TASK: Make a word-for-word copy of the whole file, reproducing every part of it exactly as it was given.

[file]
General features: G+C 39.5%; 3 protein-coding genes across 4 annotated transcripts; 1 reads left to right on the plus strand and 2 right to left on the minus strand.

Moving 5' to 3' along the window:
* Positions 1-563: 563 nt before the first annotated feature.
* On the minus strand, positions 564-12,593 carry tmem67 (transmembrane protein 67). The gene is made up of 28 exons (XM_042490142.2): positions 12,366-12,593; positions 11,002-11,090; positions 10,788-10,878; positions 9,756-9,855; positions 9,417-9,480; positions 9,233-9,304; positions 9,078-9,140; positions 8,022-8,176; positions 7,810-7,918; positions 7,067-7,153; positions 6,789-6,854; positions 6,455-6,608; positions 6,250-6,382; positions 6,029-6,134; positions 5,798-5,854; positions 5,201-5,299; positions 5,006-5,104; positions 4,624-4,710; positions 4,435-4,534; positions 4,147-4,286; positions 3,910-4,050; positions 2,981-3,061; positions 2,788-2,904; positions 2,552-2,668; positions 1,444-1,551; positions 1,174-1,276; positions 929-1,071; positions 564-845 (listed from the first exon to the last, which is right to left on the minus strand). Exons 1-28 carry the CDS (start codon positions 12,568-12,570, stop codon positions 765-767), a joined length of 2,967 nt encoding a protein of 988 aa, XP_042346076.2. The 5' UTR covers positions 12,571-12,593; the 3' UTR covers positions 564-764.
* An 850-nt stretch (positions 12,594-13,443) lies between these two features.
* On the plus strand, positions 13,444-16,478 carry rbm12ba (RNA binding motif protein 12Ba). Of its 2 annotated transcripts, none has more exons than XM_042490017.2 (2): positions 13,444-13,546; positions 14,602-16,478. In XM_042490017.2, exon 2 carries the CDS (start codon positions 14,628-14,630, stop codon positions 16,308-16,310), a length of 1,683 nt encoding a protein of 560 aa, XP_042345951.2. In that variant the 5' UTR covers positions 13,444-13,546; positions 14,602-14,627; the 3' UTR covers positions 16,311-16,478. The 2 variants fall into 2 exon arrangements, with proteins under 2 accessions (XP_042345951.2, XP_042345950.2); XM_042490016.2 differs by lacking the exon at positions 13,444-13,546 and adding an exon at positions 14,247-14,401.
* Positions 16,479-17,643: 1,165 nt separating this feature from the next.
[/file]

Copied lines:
General features: G+C 39.5%; 3 protein-coding genes across 4 annotated transcripts; 1 reads left to right on the plus strand and 2 right to left on the minus strand.

Moving 5' to 3' along the window:
* Positions 1-563: 563 nt before the first annotated feature.
* On the minus strand, positions 564-12,593 carry tmem67 (transmembrane protein 67). The gene is made up of 28 exons (XM_042490142.2): positions 12,366-12,593; positions 11,002-11,090; positions 10,788-10,878; positions 9,756-9,855; positions 9,417-9,480; positions 9,233-9,304; positions 9,078-9,140; positions 8,022-8,176; positions 7,810-7,918; positions 7,067-7,153; positions 6,789-6,854; positions 6,455-6,608; positions 6,250-6,382; positions 6,029-6,134; positions 5,798-5,854; positions 5,201-5,299; positions 5,006-5,104; positions 4,624-4,710; positions 4,435-4,534; positions 4,147-4,286; positions 3,910-4,050; positions 2,981-3,061; positions 2,788-2,904; positions 2,552-2,668; positions 1,444-1,551; positions 1,174-1,276; positions 929-1,071; positions 564-845 (listed from the first exon to the last, which is right to left on the minus strand). Exons 1-28 carry the CDS (start codon positions 12,568-12,570, stop codon positions 765-767), a joined length of 2,967 nt encoding a protein of 988 aa, XP_042346076.2. The 5' UTR covers positions 12,571-12,593; the 3' UTR covers positions 564-764.
* An 850-nt stretch (positions 12,594-13,443) lies between these two features.
* On the plus strand, positions 13,444-16,478 carry rbm12ba (RNA binding motif protein 12Ba). Of its 2 annotated transcripts, none has more exons than XM_042490017.2 (2): positions 13,444-13,546; positions 14,602-16,478. In XM_042490017.2, exon 2 carries the CDS (start codon positions 14,628-14,630, stop codon positions 16,308-16,310), a length of 1,683 nt encoding a protein of 560 aa, XP_042345951.2. In that variant the 5' UTR covers positions 13,444-13,546; positions 14,602-14,627; the 3' UTR covers positions 16,311-16,478. The 2 variants fall into 2 exon arrangements, with proteins under 2 accessions (XP_042345951.2, XP_042345950.2); XM_042490016.2 differs by lacking the exon at positions 13,444-13,546 and adding an exon at positions 14,247-14,401.
* Positions 16,479-17,643: 1,165 nt separating this feature from the next.